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m0iety:

Greenland 2012: Chasing the Light by Zaria Forman

Artist Zaria Forman creates large-scale, realistic landscapes using only chalk pastels. 

"In August 2012, I led an Arctic expedition up the NW coast of Greenland. Called "Chasing the Light," it was the second expedition the mission of which was to create art inspired by this dramatic geography. The first, in 1869, was led by the American painter William Bradford. My mother, Rena Bass Forman, had conceived the idea for the voyage, but did not live to see it through. During the months of her illness her dedication to the expedition never wavered and I promised to carry out her final journey.

These drawings were inspired by this trip. Documenting climate change, the work addresses the concept of saying goodbye on scales both global and personal. In Greenland, I scattered my mother’s ashes amidst the melting ice.”  

Forman donates a percent of all sales to 350.org, a global climate movement. 

(Source: twloha)


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untrustyou:

Tina Hillier

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(Source: naturalpalettes)


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thisiswander:

Mahi Pemasani
Hamilton, ON
Fujifilm X100S

Your perception and portrayal of Canada is unique in the way that each photo tells a different story of its own. Tell us one such story.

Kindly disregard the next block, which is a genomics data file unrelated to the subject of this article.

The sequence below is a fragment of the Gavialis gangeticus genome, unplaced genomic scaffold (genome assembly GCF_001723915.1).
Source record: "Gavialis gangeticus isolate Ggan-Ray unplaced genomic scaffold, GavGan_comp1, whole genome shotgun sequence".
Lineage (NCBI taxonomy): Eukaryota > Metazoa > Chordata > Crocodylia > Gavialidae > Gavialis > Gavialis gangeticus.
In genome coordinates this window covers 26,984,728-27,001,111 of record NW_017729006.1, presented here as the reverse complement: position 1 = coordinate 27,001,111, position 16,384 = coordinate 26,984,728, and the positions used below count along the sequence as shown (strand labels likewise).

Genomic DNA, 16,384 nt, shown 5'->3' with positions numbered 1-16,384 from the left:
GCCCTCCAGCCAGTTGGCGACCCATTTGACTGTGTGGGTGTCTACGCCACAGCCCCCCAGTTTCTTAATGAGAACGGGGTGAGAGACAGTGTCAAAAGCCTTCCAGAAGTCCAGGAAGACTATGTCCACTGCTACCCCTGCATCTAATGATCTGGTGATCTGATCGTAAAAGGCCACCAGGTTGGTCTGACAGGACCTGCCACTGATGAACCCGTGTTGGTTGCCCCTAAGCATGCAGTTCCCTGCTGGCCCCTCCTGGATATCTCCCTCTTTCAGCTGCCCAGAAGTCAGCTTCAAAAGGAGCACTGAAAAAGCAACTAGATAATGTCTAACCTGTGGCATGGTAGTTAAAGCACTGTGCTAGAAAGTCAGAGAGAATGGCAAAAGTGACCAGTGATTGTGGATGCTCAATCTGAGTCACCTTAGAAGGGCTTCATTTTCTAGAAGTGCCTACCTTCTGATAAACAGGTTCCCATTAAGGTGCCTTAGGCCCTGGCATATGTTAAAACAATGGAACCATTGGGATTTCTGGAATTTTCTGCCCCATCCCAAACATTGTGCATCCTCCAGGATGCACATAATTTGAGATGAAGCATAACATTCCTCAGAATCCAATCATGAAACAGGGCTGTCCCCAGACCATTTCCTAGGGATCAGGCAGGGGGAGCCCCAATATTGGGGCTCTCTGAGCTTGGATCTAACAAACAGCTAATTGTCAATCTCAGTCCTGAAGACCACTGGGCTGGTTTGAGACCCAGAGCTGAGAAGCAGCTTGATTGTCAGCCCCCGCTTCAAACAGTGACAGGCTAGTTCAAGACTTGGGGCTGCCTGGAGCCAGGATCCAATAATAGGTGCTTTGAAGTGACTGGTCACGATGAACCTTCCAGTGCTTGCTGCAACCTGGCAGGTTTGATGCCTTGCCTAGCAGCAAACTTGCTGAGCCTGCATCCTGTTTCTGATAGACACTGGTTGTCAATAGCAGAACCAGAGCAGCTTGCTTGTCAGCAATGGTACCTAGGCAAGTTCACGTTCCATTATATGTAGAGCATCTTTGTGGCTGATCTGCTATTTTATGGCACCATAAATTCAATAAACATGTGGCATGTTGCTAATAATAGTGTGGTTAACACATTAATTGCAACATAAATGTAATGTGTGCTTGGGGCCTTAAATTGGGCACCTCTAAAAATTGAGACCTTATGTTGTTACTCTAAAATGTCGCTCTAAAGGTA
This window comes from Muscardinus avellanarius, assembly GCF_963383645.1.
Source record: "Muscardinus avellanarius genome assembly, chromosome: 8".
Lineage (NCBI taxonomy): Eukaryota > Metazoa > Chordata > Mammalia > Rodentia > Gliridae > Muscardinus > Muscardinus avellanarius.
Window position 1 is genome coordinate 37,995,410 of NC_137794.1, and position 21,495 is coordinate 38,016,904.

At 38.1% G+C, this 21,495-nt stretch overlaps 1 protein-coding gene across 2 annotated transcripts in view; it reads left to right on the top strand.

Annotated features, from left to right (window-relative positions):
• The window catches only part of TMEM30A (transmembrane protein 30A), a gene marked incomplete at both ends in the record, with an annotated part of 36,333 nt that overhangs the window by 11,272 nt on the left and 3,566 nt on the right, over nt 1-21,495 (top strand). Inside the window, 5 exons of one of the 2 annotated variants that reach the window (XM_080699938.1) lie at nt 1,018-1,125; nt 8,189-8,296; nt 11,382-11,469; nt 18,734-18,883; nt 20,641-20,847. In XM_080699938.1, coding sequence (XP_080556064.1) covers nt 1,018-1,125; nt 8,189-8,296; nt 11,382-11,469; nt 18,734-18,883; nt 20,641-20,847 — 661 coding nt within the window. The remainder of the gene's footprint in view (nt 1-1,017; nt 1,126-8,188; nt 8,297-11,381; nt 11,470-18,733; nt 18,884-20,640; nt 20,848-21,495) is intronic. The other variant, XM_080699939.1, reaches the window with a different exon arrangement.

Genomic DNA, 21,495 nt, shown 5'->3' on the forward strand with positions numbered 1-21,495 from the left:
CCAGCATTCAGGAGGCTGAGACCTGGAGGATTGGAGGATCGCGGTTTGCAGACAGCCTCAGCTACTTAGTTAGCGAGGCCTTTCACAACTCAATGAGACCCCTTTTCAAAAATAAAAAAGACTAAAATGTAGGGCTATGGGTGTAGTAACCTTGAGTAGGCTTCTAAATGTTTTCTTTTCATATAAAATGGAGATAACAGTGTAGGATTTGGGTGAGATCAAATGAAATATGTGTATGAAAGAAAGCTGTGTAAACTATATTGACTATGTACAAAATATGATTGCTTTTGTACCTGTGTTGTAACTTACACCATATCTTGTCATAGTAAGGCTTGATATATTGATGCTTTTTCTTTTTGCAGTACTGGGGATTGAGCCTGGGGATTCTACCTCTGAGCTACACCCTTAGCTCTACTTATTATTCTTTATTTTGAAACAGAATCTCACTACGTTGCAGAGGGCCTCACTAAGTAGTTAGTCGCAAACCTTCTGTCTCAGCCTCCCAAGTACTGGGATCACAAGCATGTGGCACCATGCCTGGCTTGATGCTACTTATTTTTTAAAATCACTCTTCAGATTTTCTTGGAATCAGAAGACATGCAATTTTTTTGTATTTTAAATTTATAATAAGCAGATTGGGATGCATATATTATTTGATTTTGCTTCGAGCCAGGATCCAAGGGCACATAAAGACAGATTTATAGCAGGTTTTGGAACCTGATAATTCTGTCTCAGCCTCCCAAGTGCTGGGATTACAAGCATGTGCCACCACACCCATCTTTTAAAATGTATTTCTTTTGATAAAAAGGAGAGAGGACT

The black and white photo above, it was taken at Buntzen Lake, British Columbia in Canada. What amazed me about that specific spot and day is that it was raining heavily and it was super gloomy, and yet there were tons of people BBQing, fishing, boating, etc.

This is something that you do see often in any other part of Canada. People in other provinces of Canada hate rain and fog, and highly value sunshine and warmth. That photo perfectly depicts British Columbia’s lifestyle as it is always rainy and cloudy there, and that doesn’t stop the people there from doing what they want to do.

Tumblr: @mpemasani
Flickr: @mpemasani
Instagram: @m.a.h.i

SUBMIT TO WANDER


arrctic:

astrodidact:

Only a sheet of ice protects you from falling 1000 feet down this Abyss
Photographer Aaron Huey, who is on assignment for National Geographic, recently shared a picture of a frighteningly deep hole on the Lower Ruth Glacier. The only thing stopping people from plummeting down the 1000 feet drop into the ground is a sheet of ice. One crack, though.
Huey wrote:
Staring down what could be a 1,000ft deep worm hole through the blue ice of the Lower #RuthGlacier. I was never afraid of the ones full of water, they’d just be cold, but some had no water and it was easy to imagine a long slide to an icy death.

nature n stuff
so gorgeous wow *_*
Álftavatn, Iceland |  Björk Guðbrandsdóttir
Spring mist 3 by J C Mills Photography on Flickr.
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